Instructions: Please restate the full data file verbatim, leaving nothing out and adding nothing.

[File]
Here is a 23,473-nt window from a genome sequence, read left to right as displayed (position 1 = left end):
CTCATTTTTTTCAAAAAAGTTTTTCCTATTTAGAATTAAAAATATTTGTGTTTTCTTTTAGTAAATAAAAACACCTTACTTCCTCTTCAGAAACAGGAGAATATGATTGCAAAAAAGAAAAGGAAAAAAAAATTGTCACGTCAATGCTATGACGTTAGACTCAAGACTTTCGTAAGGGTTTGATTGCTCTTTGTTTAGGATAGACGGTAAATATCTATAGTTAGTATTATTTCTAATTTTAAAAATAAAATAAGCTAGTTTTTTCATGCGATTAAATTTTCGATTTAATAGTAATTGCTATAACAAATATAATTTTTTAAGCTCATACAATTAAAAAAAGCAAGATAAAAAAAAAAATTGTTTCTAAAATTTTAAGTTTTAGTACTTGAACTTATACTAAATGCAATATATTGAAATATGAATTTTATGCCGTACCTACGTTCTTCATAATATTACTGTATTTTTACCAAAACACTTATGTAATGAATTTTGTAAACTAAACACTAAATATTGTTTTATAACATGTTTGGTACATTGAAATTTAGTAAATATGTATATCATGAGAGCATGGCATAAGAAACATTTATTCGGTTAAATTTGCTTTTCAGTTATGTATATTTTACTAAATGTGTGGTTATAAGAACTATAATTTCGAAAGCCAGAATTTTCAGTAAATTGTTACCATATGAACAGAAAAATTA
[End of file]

Here is a 23,473-nt window from a genome sequence, read left to right as displayed (position 1 = left end):
CTCATTTTTTTCAAAAAAGTTTTTCCTATTTAGAATTAAAAATATTTGTGTTTTCTTTTAGTAAATAAAAACACCTTACTTCCTCTTCAGAAACAGGAGAATATGATTGCAAAAAAGAAAAGGAAAAAAAAATTGTCACGTCAATGCTATGACGTTAGACTCAAGACTTTCGTAAGGGTTTGATTGCTCTTTGTTTAGGATAGACGGTAAATATCTATAGTTAGTATTATTTCTAATTTTAAAAATAAAATAAGCTAGTTTTTTCATGCGATTAAATTTTCGATTTAATAGTAATTGCTATAACAAATATAATTTTTTAAGCTCATACAATTAAAAAAAGCAAGATAAAAAAAAAAATTGTTTCTAAAATTTTAAGTTTTAGTACTTGAACTTATACTAAATGCAATATATTGAAATATGAATTTTATGCCGTACCTACGTTCTTCATAATATTACTGTATTTTTACCAAAACACTTATGTAATGAATTTTGTAAACTAAACACTAAATATTGTTTTATAACATGTTTGGTACATTGAAATTTAGTAAATATGTATATCATGAGAGCATGGCATAAGAAACATTTATTCGGTTAAATTTGCTTTTCAGTTATGTATATTTTACTAAATGTGTGGTTATAAGAACTATAATTTCGAAAGCCAGAATTTTCAGTAAATTGTTACCATATGAACAGAAAAATTA